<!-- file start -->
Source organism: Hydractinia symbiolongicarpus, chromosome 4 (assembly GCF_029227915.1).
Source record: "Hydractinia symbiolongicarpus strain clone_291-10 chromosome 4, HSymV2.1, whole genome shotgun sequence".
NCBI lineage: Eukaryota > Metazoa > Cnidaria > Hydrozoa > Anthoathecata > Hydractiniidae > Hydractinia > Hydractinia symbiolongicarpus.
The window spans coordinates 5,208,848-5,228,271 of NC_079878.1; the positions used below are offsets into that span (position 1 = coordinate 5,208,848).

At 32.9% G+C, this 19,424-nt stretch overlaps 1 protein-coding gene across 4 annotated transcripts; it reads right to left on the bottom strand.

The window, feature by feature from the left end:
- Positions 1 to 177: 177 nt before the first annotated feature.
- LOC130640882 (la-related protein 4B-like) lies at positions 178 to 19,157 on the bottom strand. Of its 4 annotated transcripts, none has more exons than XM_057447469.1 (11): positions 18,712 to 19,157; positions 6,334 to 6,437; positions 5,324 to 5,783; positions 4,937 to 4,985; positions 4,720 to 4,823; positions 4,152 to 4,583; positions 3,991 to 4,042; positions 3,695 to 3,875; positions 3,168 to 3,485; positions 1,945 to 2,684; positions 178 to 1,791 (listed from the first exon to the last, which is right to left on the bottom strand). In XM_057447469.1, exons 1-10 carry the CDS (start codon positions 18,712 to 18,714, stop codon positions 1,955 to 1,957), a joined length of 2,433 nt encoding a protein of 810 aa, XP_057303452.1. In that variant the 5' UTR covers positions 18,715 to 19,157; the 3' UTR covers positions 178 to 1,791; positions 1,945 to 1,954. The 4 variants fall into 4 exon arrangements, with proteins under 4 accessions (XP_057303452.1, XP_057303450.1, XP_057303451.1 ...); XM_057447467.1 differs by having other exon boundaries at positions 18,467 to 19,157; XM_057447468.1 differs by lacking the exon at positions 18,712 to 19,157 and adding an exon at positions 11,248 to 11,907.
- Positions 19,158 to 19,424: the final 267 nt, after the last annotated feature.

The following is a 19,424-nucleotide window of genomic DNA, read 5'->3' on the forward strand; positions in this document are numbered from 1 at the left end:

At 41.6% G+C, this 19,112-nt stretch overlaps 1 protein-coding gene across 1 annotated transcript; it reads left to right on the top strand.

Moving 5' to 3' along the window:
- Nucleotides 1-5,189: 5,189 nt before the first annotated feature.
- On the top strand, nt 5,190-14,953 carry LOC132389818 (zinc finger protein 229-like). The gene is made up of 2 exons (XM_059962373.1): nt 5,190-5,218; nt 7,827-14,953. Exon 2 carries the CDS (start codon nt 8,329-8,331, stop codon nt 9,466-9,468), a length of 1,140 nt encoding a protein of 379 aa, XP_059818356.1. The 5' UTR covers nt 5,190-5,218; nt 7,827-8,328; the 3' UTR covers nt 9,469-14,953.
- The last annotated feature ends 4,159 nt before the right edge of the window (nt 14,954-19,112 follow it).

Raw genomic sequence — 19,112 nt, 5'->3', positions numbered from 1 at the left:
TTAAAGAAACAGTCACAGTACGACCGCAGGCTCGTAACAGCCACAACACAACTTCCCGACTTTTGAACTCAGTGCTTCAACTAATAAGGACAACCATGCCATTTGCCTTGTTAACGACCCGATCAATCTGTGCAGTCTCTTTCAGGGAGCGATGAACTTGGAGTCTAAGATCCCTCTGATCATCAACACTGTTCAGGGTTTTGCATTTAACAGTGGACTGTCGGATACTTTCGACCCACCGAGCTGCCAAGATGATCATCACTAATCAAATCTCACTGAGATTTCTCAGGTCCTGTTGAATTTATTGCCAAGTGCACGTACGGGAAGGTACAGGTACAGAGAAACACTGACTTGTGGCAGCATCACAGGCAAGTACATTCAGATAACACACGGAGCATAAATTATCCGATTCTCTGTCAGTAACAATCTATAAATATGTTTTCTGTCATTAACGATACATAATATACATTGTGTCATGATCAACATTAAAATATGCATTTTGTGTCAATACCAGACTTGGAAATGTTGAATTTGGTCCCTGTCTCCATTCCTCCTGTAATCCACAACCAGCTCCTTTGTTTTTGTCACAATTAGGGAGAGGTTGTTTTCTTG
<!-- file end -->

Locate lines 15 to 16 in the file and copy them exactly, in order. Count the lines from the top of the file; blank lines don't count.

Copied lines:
- The last annotated feature ends 4,159 nt before the right edge of the window (nt 14,954-19,112 follow it).

Raw genomic sequence — 19,112 nt, 5'->3', positions numbered from 1 at the left: